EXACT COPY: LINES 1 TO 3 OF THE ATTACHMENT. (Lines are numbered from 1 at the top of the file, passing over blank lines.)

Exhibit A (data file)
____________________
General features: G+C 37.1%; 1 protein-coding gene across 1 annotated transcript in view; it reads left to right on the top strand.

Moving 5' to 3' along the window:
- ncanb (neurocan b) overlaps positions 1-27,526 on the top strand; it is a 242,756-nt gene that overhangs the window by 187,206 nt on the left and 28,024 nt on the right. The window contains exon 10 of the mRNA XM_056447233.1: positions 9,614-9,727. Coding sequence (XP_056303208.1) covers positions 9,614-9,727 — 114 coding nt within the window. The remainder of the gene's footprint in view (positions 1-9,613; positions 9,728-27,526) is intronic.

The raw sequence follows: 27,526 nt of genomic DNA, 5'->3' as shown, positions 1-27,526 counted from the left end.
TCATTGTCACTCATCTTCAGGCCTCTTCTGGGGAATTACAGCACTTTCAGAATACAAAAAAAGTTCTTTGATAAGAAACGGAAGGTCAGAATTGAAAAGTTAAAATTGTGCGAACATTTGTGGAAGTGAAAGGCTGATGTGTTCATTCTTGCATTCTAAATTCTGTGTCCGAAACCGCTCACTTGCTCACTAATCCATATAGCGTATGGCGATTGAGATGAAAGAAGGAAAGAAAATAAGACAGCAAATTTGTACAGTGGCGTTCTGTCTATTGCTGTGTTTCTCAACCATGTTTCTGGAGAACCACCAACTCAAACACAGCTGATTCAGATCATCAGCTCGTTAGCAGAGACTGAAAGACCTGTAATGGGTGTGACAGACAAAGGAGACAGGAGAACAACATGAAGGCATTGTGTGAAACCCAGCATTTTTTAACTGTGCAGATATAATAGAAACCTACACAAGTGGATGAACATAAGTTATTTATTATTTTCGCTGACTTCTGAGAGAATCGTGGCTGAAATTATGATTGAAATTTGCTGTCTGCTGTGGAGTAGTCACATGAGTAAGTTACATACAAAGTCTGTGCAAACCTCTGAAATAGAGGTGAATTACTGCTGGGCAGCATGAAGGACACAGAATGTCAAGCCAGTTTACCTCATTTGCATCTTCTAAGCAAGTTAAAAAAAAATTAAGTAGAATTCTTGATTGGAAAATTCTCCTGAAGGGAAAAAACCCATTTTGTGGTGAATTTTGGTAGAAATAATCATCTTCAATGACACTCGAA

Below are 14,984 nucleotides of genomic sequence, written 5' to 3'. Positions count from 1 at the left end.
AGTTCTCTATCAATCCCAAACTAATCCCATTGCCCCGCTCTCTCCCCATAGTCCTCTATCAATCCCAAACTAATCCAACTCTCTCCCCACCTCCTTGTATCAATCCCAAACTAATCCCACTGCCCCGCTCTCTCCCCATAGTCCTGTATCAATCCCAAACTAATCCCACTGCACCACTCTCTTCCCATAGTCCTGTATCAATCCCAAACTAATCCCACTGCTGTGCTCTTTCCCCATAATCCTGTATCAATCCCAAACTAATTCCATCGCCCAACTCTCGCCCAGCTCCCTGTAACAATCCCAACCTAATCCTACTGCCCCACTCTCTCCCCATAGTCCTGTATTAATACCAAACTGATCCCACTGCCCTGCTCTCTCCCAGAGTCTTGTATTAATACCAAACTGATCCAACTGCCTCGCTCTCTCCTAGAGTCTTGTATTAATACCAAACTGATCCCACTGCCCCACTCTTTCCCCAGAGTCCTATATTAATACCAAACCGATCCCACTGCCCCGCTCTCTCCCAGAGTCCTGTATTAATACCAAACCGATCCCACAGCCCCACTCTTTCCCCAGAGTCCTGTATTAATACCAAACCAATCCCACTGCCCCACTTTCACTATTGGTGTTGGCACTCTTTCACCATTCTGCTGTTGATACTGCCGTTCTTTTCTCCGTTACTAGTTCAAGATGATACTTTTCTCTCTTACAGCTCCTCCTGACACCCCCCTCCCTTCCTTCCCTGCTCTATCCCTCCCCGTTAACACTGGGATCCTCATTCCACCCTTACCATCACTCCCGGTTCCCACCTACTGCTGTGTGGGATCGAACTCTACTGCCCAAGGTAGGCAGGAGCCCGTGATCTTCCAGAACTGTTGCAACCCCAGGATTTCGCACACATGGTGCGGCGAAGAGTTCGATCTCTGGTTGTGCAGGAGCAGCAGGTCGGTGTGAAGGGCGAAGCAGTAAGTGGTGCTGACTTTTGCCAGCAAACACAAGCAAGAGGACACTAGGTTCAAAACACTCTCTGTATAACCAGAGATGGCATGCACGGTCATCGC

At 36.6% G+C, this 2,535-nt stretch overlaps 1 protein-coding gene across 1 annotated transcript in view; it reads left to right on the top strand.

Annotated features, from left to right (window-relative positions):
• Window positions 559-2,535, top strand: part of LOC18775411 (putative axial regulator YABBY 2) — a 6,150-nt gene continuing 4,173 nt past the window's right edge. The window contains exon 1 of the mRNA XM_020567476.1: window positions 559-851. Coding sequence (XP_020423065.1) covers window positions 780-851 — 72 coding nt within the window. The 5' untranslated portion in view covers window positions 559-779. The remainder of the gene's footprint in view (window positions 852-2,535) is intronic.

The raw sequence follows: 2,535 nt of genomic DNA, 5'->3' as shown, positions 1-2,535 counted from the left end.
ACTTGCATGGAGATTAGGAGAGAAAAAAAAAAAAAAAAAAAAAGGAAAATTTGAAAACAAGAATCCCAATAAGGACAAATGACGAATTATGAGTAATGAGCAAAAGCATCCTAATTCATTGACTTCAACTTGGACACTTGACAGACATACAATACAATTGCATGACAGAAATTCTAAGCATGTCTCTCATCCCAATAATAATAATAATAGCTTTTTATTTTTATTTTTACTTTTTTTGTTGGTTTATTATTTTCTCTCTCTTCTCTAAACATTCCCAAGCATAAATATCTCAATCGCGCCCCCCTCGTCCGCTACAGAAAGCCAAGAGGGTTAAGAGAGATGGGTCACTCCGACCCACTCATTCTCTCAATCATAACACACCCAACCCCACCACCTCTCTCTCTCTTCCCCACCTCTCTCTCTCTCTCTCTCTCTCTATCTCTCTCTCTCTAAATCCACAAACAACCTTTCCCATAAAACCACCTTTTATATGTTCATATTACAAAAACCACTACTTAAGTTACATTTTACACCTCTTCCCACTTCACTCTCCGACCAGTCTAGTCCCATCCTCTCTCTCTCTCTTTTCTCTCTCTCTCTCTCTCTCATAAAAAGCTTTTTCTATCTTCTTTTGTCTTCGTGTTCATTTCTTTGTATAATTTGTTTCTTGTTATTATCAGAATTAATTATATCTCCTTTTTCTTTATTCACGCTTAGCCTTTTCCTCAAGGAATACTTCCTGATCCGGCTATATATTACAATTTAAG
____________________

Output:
General features: G+C 37.1%; 1 protein-coding gene across 1 annotated transcript in view; it reads left to right on the top strand.

Moving 5' to 3' along the window:
- ncanb (neurocan b) overlaps positions 1-27,526 on the top strand; it is a 242,756-nt gene that overhangs the window by 187,206 nt on the left and 28,024 nt on the right. The window contains exon 10 of the mRNA XM_056447233.1: positions 9,614-9,727. Coding sequence (XP_056303208.1) covers positions 9,614-9,727 — 114 coding nt within the window. The remainder of the gene's footprint in view (positions 1-9,613; positions 9,728-27,526) is intronic.